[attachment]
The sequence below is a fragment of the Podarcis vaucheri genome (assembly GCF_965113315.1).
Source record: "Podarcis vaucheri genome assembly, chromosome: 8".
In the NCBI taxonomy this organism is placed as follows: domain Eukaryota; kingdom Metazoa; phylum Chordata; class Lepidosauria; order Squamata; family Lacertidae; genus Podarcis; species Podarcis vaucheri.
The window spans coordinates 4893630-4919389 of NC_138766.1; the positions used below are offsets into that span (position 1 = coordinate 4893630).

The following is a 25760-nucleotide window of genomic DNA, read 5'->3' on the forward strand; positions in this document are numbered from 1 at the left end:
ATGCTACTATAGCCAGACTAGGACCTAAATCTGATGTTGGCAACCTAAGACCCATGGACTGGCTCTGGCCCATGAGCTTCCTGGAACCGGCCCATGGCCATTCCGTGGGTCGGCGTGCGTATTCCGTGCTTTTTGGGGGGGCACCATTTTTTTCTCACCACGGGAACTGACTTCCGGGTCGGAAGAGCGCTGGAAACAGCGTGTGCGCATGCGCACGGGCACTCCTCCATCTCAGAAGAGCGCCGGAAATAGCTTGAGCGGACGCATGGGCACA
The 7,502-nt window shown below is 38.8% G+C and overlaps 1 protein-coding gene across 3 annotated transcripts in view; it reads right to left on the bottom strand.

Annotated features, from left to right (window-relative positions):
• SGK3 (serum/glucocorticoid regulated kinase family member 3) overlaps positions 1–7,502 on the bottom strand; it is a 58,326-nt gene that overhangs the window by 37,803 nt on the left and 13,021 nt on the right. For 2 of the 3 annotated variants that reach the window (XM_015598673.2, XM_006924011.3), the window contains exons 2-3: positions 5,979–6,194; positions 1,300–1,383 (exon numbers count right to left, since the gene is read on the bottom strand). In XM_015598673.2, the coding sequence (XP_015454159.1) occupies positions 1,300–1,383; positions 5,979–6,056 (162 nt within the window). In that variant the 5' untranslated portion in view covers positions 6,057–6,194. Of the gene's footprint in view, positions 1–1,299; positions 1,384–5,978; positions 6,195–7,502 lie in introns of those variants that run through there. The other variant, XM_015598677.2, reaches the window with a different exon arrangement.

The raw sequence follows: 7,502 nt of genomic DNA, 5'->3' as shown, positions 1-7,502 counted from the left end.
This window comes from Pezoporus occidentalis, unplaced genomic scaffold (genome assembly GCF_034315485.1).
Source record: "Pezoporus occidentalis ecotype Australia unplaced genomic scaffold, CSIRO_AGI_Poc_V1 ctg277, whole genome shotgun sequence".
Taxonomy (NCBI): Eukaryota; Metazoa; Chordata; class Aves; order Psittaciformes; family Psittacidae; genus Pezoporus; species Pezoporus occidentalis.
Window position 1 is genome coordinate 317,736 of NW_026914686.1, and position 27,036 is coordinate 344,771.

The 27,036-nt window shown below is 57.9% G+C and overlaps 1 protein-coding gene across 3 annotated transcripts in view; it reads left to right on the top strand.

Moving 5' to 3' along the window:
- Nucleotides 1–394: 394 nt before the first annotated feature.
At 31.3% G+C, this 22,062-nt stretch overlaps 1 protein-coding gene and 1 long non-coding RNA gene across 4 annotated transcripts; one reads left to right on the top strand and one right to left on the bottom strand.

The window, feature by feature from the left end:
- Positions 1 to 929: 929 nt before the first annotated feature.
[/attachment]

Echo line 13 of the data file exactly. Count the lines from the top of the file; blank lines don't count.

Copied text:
Taxonomy (NCBI): Eukaryota; Metazoa; Chordata; class Aves; order Psittaciformes; family Psittacidae; genus Pezoporus; species Pezoporus occidentalis.